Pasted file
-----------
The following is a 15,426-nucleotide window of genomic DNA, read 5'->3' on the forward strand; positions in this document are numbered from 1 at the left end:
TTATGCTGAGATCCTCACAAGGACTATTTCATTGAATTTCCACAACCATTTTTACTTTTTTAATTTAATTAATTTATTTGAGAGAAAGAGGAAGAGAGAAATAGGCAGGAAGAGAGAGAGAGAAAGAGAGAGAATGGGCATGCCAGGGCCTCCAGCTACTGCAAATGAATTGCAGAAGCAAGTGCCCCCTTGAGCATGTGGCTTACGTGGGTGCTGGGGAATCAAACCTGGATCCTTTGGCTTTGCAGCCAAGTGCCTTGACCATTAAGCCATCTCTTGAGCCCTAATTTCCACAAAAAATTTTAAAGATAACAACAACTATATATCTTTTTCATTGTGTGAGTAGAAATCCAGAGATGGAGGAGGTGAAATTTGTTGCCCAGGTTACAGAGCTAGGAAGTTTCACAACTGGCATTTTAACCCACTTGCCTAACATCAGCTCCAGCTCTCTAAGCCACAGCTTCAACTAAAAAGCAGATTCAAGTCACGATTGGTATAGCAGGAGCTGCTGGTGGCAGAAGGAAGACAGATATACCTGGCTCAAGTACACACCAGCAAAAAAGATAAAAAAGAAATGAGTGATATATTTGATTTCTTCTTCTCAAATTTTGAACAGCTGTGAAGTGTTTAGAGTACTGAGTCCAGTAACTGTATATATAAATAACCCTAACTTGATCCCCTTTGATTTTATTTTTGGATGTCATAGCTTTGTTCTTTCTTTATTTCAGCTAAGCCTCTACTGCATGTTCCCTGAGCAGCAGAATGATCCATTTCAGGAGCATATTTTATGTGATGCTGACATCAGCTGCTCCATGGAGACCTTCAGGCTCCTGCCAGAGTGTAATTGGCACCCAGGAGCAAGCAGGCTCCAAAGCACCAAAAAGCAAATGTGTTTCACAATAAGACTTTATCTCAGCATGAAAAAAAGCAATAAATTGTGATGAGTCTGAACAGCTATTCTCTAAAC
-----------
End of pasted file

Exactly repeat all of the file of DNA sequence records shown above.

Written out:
The following is a 15,426-nucleotide window of genomic DNA, read 5'->3' on the forward strand; positions in this document are numbered from 1 at the left end:
TTATGCTGAGATCCTCACAAGGACTATTTCATTGAATTTCCACAACCATTTTTACTTTTTTAATTTAATTAATTTATTTGAGAGAAAGAGGAAGAGAGAAATAGGCAGGAAGAGAGAGAGAGAAAGAGAGAGAATGGGCATGCCAGGGCCTCCAGCTACTGCAAATGAATTGCAGAAGCAAGTGCCCCCTTGAGCATGTGGCTTACGTGGGTGCTGGGGAATCAAACCTGGATCCTTTGGCTTTGCAGCCAAGTGCCTTGACCATTAAGCCATCTCTTGAGCCCTAATTTCCACAAAAAATTTTAAAGATAACAACAACTATATATCTTTTTCATTGTGTGAGTAGAAATCCAGAGATGGAGGAGGTGAAATTTGTTGCCCAGGTTACAGAGCTAGGAAGTTTCACAACTGGCATTTTAACCCACTTGCCTAACATCAGCTCCAGCTCTCTAAGCCACAGCTTCAACTAAAAAGCAGATTCAAGTCACGATTGGTATAGCAGGAGCTGCTGGTGGCAGAAGGAAGACAGATATACCTGGCTCAAGTACACACCAGCAAAAAAGATAAAAAAGAAATGAGTGATATATTTGATTTCTTCTTCTCAAATTTTGAACAGCTGTGAAGTGTTTAGAGTACTGAGTCCAGTAACTGTATATATAAATAACCCTAACTTGATCCCCTTTGATTTTATTTTTGGATGTCATAGCTTTGTTCTTTCTTTATTTCAGCTAAGCCTCTACTGCATGTTCCCTGAGCAGCAGAATGATCCATTTCAGGAGCATATTTTATGTGATGCTGACATCAGCTGCTCCATGGAGACCTTCAGGCTCCTGCCAGAGTGTAATTGGCACCCAGGAGCAAGCAGGCTCCAAAGCACCAAAAAGCAAATGTGTTTCACAATAAGACTTTATCTCAGCATGAAAAAAAGCAATAAATTGTGATGAGTCTGAACAGCTATTCTCTAAAC